September 08, 2020
Pennsylvania restaurants can expand indoor dining to 50% capacity on Sept. 21 if their owners vow to adhere to the state's public health requirements.
Restaurants wishing to increase indoor dining must submit a self-certification form to the state by Oct. 5. They will then be added to an online database designed to help customers identify eateries complying with state guidelines.
Restaurants operating at 50% capacity will have their self-certification status verified by state agencies. Those that do not adhere to health protocols will be subjected to penalties.
Eateries must follow face mask and social distancing guidelines designed to prevent the spread of COVID-19. All alcohol sales must stop at 10 p.m.
Pennsylvania initially allowed restaurants to resume indoor dining at 50% once counties reached the green phase of the state's reopening plan. But state officials tightened restrictions on bars and restaurants in July, capping indoor dining at 25% capacity, to prevent a surge in coronavirus cases.
"While our aggressive and appropriate mitigation efforts have kept case counts low, we must continue to take important steps to protect public health and safety as we head into the fall," Gov. Tom Wolf said Tuesday. "At the same time, we must also support the retail food services industry that has struggled throughout this pandemic.
"The self-certification ensures that restaurants can expand indoor operations and commit to all appropriate orders so that employees and customers alike can be confident they are properly protected."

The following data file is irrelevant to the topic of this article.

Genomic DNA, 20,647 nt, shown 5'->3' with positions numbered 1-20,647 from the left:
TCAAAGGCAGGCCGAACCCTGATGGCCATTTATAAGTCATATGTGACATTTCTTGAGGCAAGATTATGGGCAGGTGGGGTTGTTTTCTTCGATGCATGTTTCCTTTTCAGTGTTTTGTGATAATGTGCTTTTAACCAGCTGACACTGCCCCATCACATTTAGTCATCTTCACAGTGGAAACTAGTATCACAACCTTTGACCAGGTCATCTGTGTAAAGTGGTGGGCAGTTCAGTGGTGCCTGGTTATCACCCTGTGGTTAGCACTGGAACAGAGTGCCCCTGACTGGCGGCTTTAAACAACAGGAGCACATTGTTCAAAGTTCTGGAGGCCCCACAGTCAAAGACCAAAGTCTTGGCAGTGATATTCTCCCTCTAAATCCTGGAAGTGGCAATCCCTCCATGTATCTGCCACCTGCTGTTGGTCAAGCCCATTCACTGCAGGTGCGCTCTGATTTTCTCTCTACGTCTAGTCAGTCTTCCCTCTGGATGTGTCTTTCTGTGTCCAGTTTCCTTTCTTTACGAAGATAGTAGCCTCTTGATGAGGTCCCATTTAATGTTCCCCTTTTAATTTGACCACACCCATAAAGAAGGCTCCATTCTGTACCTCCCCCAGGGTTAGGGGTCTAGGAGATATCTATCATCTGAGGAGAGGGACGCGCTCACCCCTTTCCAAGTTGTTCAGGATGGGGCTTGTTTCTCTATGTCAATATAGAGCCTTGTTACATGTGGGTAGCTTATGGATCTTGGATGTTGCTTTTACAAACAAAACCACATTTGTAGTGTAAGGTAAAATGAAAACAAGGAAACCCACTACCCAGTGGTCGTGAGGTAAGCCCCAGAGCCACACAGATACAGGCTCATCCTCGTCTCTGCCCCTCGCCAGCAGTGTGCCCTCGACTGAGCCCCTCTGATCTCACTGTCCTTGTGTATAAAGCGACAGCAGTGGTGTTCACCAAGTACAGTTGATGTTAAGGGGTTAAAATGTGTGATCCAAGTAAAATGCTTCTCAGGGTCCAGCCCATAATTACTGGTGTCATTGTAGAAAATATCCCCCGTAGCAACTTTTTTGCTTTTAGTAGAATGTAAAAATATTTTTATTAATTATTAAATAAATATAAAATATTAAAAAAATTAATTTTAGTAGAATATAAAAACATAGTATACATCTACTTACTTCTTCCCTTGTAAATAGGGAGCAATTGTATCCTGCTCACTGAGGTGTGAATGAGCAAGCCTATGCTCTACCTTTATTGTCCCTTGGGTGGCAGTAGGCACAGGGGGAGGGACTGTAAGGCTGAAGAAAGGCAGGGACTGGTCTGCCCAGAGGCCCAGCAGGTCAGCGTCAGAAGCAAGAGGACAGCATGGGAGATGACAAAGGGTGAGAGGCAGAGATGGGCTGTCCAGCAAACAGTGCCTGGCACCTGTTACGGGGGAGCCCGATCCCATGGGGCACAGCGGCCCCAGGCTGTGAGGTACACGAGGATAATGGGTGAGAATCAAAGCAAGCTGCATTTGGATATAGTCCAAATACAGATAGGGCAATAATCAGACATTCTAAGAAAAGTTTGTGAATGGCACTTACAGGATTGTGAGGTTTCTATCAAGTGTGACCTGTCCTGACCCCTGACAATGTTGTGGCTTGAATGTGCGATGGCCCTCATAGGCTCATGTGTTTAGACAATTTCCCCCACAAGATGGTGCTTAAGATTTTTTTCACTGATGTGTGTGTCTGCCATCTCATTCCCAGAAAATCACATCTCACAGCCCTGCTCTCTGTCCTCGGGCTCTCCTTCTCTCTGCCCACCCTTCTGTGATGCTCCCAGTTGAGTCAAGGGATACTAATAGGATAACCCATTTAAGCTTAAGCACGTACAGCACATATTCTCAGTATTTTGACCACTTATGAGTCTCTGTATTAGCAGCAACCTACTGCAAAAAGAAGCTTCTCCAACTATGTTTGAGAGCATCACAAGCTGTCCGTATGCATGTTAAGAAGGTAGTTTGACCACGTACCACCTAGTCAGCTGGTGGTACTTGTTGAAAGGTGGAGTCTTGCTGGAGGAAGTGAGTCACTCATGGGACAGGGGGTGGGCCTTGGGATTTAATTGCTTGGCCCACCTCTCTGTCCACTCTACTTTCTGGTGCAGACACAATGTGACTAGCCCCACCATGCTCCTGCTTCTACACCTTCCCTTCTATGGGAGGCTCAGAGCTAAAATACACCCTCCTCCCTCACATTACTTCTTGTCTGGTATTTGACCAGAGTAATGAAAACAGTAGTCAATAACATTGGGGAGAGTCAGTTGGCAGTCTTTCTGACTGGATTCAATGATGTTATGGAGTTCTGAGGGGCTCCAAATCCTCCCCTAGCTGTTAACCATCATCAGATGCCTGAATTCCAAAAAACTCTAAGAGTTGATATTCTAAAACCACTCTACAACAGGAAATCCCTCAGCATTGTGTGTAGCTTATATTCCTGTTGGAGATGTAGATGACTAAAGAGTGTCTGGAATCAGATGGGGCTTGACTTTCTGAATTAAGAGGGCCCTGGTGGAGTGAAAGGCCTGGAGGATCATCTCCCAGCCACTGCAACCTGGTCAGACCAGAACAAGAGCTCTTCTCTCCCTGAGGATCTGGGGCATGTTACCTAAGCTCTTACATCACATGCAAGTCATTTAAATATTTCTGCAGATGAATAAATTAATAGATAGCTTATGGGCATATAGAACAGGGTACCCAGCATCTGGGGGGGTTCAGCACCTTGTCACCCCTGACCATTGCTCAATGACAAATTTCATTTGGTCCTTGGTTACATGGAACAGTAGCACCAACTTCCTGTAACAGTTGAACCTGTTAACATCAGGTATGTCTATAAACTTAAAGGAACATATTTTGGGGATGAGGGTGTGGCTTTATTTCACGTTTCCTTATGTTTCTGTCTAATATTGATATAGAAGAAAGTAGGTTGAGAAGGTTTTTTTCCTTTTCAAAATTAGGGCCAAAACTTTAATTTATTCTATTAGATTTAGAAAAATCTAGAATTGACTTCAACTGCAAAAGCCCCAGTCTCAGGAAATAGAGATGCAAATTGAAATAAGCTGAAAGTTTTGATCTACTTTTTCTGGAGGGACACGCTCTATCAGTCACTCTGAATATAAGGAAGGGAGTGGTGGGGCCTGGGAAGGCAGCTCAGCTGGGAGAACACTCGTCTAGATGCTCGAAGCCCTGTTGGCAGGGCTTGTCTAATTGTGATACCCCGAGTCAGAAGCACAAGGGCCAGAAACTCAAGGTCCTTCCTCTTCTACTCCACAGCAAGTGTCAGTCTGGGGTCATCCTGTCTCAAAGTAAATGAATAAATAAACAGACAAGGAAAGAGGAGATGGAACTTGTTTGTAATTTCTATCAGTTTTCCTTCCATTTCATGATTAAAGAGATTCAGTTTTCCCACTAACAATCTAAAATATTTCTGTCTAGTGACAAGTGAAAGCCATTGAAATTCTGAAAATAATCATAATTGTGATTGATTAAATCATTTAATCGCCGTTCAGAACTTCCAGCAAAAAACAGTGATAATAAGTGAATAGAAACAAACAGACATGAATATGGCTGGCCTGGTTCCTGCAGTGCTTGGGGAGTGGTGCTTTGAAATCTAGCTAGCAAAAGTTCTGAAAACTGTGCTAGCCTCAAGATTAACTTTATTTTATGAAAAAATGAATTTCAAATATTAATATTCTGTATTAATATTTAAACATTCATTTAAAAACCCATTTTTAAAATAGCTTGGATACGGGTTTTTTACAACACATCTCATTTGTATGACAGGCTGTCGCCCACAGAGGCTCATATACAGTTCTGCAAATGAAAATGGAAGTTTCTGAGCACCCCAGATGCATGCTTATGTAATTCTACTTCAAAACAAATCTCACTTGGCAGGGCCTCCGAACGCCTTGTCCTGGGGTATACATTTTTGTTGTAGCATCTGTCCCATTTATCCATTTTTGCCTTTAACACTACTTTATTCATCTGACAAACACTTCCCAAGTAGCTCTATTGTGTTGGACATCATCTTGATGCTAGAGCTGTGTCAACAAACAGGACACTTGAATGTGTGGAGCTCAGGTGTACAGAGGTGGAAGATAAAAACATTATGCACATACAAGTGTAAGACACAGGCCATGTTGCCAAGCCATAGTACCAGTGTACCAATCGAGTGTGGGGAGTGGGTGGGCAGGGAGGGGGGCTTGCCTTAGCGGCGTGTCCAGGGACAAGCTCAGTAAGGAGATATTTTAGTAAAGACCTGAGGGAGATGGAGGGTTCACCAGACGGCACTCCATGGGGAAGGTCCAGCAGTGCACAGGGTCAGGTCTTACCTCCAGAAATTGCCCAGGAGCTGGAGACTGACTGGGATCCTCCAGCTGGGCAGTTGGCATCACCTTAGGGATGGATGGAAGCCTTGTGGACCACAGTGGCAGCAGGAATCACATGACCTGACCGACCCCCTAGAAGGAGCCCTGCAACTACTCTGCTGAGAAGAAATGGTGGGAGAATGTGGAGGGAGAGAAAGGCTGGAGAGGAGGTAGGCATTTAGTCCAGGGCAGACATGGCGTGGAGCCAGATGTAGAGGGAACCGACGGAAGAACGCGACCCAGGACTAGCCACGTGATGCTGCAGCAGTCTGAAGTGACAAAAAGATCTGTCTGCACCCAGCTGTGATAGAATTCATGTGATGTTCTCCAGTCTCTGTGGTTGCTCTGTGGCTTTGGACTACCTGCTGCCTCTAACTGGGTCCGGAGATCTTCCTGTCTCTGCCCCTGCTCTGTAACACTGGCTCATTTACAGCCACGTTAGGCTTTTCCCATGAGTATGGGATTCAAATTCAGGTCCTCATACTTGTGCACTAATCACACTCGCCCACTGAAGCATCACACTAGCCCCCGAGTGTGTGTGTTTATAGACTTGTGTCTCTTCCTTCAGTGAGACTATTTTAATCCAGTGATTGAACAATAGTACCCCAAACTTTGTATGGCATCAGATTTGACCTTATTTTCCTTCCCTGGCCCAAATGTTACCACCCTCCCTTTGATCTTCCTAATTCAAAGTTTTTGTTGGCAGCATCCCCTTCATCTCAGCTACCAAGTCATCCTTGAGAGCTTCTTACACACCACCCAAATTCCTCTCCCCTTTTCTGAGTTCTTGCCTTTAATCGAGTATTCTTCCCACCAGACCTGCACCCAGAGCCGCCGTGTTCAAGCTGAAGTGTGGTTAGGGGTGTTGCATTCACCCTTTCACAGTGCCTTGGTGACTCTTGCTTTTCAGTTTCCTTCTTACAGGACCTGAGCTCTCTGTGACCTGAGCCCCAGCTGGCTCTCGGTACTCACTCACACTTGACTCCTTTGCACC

The announcement came as Philadelphia allowed restaurants to resume indoor dining, at 25% capacity, for the first time since March.
Philadelphia officials will review the new state policy, Health Commissioner Dr. Thomas Farley said. But restaurant owners should not assume the city will expand capacity limits to 50% on Sept. 21.
The Philly suburbs, like much of the state, have permitted indoor dining since early summer.
Restaurants that complete the self-certification form will receive branded materials to display to customers, signifying their compliance with state health protocols.
State officials modelled the self-certification process after a similar mitigation effort rolled out in Connecticut. The limit on alcohol sales is modelled after Ohio's policy.
The searchable database, Open & Certified Pennsylvania, will list the self-certifying restaurants and their maximum indoor occupancy numbers. It also will include a list of health requirements that eateries must follow.